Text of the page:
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‘The Boys’ peels back its superhero mask to reveal TV’s most political drama

Review by Brian Lowry, CNN

(CNN) — “The Boys” began with an intriguing question for our superhero-infused pop culture – namely, what would happen if extraordinary powers were wedded with corruption, neuroses and corporate greed. Yet that dark, satirical take on the genre has blossomed into TV’s most political drama, a quality even more overtly on display in its much-anticipated fourth season.

Put more simply, don’t let the masks and capes fool you. The fact that the latest episodes drop as the US braces for a presidential campaign only magnifies elements that have existed throughout the show’s run on Amazon’s Prime Video, becoming the service’s signature series, including the spinoffs “Gen V” and “The Boys Presents: Diabolical.”

The fourth season features the usual conflict between superheroes in the uneasy employ of Vought International and those who oppose them. The former cohort begins with the near-invincible, psychopathic Homelander (Antony Starr), whose Superman-like public persona is carefully manicured to hide those qualities, while the latter take their lead from Billy Butcher (Karl Urban), even if they frequently question his methods.

The Butcher-Homelander standoff is complicated by their battle for the soul of the latter’s biological son, Ryan (Cameron Crovetti), which itself encompasses consideration of the question of nature versus nature.

More than any season before it, the new arc leans into the political realm thanks to the involvement of politician Victoria Neuman (Claudia Doumit), and efforts by Vought and Homelander to impact the political debate.

That includes thinly-veiled references to a group clearly intended to represent QAnon, the conspiracy-minded movement, and the use of propaganda tactics to manipulate the public and voters. At one point, the characters attend an event called Truthcon, where a banner that reads “There are no conspiracies – or coincidences” is prominently flown.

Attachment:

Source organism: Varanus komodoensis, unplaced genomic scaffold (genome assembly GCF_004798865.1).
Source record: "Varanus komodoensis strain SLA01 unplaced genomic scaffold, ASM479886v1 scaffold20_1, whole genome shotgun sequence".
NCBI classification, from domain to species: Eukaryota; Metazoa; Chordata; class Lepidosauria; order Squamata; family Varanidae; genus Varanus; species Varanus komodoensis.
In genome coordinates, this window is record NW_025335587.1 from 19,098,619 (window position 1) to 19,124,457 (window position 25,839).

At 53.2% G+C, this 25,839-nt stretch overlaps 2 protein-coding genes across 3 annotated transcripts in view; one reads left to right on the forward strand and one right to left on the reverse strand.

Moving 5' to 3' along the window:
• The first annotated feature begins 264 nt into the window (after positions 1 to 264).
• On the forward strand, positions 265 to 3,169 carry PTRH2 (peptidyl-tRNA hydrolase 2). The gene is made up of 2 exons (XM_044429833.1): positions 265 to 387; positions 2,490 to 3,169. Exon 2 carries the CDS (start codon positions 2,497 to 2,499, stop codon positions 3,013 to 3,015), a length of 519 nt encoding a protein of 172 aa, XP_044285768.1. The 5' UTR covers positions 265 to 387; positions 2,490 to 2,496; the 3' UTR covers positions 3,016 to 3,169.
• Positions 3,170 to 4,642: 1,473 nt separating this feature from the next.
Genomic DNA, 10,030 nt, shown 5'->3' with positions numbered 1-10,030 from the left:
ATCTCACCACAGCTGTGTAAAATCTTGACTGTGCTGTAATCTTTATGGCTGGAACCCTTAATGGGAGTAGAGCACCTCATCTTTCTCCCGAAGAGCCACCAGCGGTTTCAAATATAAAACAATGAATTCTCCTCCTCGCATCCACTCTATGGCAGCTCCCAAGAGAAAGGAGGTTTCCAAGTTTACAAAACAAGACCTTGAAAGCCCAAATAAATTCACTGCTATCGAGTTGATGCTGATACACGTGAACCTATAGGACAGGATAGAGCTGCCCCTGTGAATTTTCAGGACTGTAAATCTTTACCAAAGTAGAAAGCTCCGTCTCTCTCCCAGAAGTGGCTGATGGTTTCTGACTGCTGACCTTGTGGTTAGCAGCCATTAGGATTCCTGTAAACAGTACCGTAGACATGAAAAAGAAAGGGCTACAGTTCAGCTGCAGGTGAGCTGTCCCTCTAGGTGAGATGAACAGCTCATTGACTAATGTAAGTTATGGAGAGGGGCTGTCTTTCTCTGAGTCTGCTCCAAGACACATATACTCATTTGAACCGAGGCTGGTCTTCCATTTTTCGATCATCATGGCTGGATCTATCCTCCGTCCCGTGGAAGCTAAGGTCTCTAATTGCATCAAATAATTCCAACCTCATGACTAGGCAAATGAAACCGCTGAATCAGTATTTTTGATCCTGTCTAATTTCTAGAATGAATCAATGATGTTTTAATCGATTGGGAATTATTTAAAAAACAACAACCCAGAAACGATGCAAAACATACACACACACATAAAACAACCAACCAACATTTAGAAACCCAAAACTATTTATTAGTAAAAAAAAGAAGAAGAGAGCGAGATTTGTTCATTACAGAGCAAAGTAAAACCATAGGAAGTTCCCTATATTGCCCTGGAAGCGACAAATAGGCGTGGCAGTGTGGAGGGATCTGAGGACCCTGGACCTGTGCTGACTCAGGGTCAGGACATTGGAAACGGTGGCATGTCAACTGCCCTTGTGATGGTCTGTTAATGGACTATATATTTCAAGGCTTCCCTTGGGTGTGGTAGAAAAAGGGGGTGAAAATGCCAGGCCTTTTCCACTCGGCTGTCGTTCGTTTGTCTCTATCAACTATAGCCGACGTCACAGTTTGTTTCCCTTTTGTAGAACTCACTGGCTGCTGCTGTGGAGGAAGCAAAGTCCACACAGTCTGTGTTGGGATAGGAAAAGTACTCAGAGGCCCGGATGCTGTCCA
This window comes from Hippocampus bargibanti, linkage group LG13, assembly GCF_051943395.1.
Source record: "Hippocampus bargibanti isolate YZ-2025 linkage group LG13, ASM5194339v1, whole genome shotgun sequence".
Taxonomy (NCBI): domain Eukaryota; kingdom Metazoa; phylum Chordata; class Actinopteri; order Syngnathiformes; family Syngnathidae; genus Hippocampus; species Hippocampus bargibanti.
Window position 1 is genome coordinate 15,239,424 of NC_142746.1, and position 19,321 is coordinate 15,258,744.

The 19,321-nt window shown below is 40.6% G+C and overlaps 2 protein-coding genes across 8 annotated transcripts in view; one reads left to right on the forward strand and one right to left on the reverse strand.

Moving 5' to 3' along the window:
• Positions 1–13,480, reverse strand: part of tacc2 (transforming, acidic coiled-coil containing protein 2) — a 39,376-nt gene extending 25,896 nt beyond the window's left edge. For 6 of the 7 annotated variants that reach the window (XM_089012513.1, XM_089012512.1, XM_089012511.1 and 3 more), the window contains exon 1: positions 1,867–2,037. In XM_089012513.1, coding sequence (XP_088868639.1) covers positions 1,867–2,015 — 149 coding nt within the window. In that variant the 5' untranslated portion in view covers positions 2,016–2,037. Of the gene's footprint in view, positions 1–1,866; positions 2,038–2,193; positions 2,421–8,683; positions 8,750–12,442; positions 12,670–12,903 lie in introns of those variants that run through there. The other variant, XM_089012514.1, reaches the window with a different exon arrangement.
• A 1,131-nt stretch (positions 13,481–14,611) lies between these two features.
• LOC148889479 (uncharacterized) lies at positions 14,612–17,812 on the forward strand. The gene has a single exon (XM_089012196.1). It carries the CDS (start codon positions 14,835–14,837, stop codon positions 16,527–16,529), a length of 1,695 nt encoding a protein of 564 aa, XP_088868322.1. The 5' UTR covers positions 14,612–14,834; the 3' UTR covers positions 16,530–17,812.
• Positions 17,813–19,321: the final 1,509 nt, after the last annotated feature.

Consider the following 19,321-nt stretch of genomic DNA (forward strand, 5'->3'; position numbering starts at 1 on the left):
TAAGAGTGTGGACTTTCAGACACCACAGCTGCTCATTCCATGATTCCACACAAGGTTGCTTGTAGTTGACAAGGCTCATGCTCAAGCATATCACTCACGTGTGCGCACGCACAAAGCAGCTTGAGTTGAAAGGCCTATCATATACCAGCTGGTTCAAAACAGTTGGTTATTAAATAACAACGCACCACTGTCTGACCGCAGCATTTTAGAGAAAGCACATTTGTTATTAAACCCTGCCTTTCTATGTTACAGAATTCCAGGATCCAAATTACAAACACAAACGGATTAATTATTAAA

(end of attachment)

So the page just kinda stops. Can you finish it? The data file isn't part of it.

The show also reveals the private disdain of those in (and with) power toward their supporters, a point made in a uniquely “The Boys”-esque manner.

To punctuate that, there’s a new hero, Firecracker (Valorie Curry), whose political leanings echo Vought News’ conservative commentators (she even gets her own show). As series creator Eric Kripke told Entertainment Weekly, the character serves as a surrogate for “conspiracy-minded movements and the super extreme right-wing news media.”

Dispensing with subtlety, Kripke and company have surrounded that satire in violence and excess, qualities that feel organic to this world, where the traditional ideal of heroism is used to obscure brutal realities. Although the Deep (Chace Crawford), an Aquaman-like member of the Vought-backed superhero team known as the Seven, is often a semi-pathetic sources of derision, he sums that mentality up when he comes to the realization, as he puts it, “Violence is power.”

Inevitably, the new season involves new, unexpected and uneasy alliances, as well as the thorny (and seemingly perennial) issue of finding ways to neutralize Homelander, which hardly feels like a fair fight.

Having earned its reputation as the most gruesome and kinky show on television, “The Boys” grapples with a certain pressure to fulfill those expectations for the faithful. In its totality, the eight-episode season largely manages to clear that bar (or should one prefer, limbo under it), including a few explosively funny (and not incidentally, grisly) visual gags.

Success has also enabled “The Boys” to play a long game, meaning nobody should expect too much closure from this season when there’s a fifth and final season to come.

From that view, the series might have lost some of its freshness but not its ability to surprise and provoke, peeling back its mask a little further to issue a warning about the danger of brightly colored fascism, a message clearly intended to echo beyond its world and into ours.

“The Boys” begins its fourth season June 13 on Amazon’s Prime Video.

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